Sermons from January 2021
Deuteronomy 12 is foundational for the worship of God for the Israelites. Here God promises to set His name in a particular place, which ends up being Jerusalem in the day of David. Pastor Grasso explains the significance of this central place for the worship of God, and the way it was fulfilled in Christ, such that now, the place God has set His name is Christ through the incarnation. If you want to come to God in worship it…
It seems like the world, with its postmodern bent, is incapable of simply speaking the truth. In Matthew 5:33-37 Jesus takes up the question of speaking the truth as it relates to oaths and vows, showing the need to let our “yes” be “yes” and our “no” be “no”. Here he also critiques the Jewish idea of swearing by something other than God, which was prohibited by Moses (Deuteronomy 6:13). Pastor Grasso shows when oaths and vows are allowed in…
Today marriage is thought to be a useless institution that is nothing more than a piece of paper validating something that was already true; however, marriage is the bedrock of society and more fundamentally of the Church. In Matthew 5:31-32 Christ shows the true importance of marriage by indicating the grave sin that accompanies any unlawful divorce thus preserving the sanctity of marriage.
In Deuteronomy 11:8-32 Moses concludes his exposition of the First Commandment to have no other gods before Him. As is typical for covenant contexts, he concludes with a blessing and a curse for the people depending on their obedience. The obedience required is loving God and the blessing to be received is life with God in the land. Such an exhortation applies to all people today. You must love God in order to receive the blessing of life with God in the new heavens and new earth.
In Matthew 5:27-30 Christ addresses the sin of adultery, showing that the seventh commandment is about more than simply full blown adultery. It includes even looking on someone in lust outside of marriage. Christ then exhorts Christians to fight against all such sexual sins aggressively. This is a timely topic in light of the confusion regarding sexual sin in our culture.
In Deuteronomy 11:1-7 Moses highlights the fact that his audience have not just heard about the grace of God and His awesome works, but their own eyes have seen it. Moses teaches that this knowledge of God’s greatness and His grace actually increases the obligation to obey the law. The same holds true in the Church. The Christian’s obligation to keep the law increases as he increases in the knowledge of God. If you know the love of God, then obedience is the only correct response.
In Matthew 5:21-26 Jesus gives his authoritative interpretation of the sixth commandment. He shows that the sixth commandment regarding murder extends even to our thoughts and words. Such an interpretation shows the necessity of seeking love and reconciliation with others, especially with other Christians. Whether you are the one who sinned against another or the one who has been sinned against, it is your duty to seek love with others.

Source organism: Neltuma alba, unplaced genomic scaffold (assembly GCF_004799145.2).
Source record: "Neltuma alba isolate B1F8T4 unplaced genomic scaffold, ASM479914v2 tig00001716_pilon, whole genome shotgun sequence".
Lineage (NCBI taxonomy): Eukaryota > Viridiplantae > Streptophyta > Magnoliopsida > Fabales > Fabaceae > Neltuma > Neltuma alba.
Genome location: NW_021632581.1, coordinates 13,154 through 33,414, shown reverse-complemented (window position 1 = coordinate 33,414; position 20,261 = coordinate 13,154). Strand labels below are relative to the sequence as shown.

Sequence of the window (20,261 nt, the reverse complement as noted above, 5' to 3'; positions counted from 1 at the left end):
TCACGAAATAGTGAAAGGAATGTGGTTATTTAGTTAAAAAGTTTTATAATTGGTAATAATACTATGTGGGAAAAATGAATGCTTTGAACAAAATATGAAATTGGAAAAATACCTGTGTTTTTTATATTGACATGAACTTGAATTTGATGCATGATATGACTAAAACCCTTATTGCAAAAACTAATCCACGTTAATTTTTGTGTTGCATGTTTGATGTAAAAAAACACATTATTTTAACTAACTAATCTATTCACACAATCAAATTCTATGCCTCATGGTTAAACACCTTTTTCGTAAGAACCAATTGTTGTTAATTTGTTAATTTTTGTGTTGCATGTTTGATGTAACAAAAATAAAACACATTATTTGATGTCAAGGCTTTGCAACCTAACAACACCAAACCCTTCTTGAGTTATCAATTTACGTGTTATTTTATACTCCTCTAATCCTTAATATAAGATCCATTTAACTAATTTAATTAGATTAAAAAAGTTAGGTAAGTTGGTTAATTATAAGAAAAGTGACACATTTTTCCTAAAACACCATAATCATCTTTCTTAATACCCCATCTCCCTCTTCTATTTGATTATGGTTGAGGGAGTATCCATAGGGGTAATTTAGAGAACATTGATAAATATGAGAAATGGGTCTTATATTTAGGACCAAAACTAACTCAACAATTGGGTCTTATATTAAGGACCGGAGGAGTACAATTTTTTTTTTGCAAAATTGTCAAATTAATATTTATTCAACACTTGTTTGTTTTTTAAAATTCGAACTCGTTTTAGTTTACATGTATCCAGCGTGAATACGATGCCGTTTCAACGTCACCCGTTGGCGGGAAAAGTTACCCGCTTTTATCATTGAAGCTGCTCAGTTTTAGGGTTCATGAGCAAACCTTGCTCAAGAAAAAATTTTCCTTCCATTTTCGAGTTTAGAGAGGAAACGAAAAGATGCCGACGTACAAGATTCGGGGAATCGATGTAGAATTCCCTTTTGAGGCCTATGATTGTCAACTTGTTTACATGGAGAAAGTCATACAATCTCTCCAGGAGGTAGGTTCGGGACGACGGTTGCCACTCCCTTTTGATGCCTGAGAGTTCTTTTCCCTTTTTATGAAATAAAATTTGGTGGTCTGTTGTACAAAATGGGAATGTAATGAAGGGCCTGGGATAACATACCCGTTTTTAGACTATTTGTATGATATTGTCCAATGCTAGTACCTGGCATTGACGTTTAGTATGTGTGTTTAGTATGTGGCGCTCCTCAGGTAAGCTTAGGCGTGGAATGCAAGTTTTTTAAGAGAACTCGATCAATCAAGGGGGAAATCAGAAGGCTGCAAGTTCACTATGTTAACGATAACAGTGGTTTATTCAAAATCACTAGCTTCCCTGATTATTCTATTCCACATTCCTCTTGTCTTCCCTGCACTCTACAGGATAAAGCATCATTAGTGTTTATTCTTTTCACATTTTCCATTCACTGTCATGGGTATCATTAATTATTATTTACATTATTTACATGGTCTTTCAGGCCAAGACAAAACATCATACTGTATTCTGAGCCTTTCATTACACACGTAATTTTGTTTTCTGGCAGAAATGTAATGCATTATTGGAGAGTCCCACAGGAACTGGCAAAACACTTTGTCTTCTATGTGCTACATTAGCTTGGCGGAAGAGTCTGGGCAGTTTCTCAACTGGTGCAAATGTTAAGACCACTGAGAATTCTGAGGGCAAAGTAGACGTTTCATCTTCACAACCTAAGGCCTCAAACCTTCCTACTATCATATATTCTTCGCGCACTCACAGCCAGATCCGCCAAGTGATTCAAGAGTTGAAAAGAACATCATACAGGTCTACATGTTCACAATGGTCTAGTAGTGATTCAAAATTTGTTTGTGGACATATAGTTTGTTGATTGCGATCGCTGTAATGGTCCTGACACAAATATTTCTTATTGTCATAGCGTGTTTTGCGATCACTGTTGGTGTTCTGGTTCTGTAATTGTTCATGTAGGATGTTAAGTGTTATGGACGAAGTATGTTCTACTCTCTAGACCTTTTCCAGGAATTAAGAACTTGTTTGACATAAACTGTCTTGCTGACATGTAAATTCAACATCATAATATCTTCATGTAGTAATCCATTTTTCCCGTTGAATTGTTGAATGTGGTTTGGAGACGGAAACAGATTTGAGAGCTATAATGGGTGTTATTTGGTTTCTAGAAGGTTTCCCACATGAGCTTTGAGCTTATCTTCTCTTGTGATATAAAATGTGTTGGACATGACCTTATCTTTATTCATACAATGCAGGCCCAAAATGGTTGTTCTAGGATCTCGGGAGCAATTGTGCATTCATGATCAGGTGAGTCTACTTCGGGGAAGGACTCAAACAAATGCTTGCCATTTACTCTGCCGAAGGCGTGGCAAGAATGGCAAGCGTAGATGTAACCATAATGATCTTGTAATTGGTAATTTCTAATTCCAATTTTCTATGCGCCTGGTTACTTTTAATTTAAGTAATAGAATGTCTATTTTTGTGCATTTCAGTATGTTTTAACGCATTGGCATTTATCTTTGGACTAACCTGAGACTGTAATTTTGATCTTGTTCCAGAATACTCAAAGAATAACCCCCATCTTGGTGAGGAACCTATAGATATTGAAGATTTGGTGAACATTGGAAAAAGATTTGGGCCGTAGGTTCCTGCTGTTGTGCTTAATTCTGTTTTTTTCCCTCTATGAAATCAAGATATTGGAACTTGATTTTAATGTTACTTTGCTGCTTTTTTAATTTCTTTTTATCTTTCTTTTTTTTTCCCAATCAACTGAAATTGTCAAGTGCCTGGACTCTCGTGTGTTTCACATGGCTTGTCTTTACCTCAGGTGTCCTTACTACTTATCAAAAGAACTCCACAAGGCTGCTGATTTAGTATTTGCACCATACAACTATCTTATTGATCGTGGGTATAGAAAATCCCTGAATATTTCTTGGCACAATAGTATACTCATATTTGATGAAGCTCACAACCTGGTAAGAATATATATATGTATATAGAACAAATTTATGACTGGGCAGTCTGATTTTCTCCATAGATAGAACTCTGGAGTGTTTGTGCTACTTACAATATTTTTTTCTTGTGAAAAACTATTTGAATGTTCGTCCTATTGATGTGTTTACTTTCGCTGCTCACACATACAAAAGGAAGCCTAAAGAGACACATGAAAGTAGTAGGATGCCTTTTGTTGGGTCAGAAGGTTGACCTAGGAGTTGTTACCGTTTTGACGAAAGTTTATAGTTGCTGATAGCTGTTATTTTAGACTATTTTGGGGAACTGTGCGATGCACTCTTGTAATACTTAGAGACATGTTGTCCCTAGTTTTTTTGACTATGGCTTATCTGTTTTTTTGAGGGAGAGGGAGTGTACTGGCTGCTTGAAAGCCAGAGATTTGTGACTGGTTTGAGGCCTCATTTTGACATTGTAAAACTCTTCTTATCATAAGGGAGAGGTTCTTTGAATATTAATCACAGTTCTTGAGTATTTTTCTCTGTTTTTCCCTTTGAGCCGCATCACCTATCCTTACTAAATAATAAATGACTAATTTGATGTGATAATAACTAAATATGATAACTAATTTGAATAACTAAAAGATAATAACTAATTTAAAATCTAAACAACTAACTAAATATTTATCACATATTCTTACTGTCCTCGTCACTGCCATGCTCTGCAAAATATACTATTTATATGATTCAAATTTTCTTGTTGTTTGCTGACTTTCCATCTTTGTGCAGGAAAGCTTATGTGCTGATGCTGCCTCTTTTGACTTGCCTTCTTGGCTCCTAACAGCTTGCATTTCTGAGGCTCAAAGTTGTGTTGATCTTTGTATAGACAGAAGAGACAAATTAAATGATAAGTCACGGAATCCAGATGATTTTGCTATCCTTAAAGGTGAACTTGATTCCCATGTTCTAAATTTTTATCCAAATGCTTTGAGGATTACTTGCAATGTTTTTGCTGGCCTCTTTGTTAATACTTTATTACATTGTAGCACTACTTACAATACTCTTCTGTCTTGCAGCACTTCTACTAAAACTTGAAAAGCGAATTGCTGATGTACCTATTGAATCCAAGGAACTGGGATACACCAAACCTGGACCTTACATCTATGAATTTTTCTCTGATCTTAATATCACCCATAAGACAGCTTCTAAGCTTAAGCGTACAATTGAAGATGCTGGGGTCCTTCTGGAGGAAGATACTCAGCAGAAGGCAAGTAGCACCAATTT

In Deuteronomy 10:12-22 Moses begins the conclusion of his long explication of Deuteronomy 6:4-5. In this passage, which reads like a sermon, Moses shows that God’s command to love Him with all of your heart, soul, and strength is not a burdensome command in light of the love God has shown in the gospel, especially as this love is the gracious love of the almighty, incomprehensibly glorious God, who condescends to love helpless sinners.
Some say that because the gospel is gracious and offers forgiveness from sins this means the law no longer plays a role in the Christian life. Does the gospel nullify the law? This was a common charge against Christ and those who followed him, namely, that what they preached undermined following Moses. Jesus addresses this issue in Matthew 5:17-20 and shows that, far from undermining the law, Jesus in the gospel gives the law its full significance and shows that it is still applicable to the life of the believer.
In Deuteronomy 9:1-10:11 Moses continues to explain what loving God with all your heart, soul, and strength means. Here he addresses the question concerning why God is bringing the Israelites into the land. What do they contribute to their salvation? Ultimately, they contribute only their sin. They are not brought into the land because of their righteousness but only by the grace of God. Salvation is by grace alone. The gospel according to Moses is the same as the gospel according to Christ. As it was with the people of God in the wilderness, so it is with us. We are saved only through grace and there can be no boasting. Love for God develops as we recognize his grace in salvation apart from works.